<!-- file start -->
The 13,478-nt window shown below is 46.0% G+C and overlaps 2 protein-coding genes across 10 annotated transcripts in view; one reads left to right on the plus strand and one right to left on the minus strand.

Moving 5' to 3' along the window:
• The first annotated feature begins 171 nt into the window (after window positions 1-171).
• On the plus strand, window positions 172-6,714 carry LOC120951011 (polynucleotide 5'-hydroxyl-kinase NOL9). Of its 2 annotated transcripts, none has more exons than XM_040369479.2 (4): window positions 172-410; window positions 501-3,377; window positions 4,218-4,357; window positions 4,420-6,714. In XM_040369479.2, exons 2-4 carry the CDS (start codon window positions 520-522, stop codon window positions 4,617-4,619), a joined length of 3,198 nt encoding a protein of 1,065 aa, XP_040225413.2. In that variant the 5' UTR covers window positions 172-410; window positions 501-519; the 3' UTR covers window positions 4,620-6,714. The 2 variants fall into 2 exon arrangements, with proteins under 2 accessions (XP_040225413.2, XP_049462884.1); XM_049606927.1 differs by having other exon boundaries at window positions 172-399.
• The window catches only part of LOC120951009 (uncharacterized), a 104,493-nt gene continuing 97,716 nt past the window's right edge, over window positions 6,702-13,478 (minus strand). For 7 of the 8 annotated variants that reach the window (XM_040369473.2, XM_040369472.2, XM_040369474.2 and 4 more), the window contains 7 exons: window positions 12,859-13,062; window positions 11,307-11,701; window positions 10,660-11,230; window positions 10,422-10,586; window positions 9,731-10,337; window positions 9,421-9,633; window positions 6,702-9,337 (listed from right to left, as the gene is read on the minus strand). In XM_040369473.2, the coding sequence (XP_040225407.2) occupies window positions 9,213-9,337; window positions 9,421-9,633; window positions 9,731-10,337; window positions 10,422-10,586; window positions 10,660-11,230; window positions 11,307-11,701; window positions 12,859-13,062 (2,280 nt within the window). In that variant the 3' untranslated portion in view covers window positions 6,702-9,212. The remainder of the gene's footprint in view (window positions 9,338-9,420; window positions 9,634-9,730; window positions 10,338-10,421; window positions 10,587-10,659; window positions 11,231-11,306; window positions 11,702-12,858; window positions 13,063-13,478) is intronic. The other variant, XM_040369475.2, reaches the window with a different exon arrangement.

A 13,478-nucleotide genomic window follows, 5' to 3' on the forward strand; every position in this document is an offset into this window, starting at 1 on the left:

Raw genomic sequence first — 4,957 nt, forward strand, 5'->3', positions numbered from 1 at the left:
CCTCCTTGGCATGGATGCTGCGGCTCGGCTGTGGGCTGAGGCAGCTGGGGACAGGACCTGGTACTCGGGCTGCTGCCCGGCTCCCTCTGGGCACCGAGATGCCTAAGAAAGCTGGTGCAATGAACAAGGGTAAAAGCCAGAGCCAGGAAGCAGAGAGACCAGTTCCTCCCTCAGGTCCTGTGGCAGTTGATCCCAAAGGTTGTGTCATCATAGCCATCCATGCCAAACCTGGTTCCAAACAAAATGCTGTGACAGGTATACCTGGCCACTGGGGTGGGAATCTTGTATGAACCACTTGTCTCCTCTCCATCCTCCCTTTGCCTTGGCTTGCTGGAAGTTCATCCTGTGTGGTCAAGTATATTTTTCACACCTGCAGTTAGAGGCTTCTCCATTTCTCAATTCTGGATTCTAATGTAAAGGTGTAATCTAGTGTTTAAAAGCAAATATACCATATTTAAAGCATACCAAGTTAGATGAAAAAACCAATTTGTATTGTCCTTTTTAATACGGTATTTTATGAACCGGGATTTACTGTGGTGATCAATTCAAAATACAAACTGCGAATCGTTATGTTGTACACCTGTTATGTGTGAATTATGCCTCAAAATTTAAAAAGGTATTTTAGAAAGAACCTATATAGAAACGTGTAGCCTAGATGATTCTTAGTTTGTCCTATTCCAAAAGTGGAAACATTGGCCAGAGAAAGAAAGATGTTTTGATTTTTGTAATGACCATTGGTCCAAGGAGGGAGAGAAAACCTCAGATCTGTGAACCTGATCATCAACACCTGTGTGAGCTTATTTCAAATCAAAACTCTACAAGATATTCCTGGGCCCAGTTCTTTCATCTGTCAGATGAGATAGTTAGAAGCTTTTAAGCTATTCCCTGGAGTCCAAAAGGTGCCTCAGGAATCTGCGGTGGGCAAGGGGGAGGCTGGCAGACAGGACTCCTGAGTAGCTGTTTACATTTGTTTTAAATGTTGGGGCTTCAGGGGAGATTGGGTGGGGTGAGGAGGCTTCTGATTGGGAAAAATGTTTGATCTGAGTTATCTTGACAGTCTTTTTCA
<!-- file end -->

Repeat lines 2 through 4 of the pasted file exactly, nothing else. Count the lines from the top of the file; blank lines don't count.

Moving 5' to 3' along the window:
• The first annotated feature begins 171 nt into the window (after window positions 1-171).
• On the plus strand, window positions 172-6,714 carry LOC120951011 (polynucleotide 5'-hydroxyl-kinase NOL9). Of its 2 annotated transcripts, none has more exons than XM_040369479.2 (4): window positions 172-410; window positions 501-3,377; window positions 4,218-4,357; window positions 4,420-6,714. In XM_040369479.2, exons 2-4 carry the CDS (start codon window positions 520-522, stop codon window positions 4,617-4,619), a joined length of 3,198 nt encoding a protein of 1,065 aa, XP_040225413.2. In that variant the 5' UTR covers window positions 172-410; window positions 501-519; the 3' UTR covers window positions 4,620-6,714. The 2 variants fall into 2 exon arrangements, with proteins under 2 accessions (XP_040225413.2, XP_049462884.1); XM_049606927.1 differs by having other exon boundaries at window positions 172-399.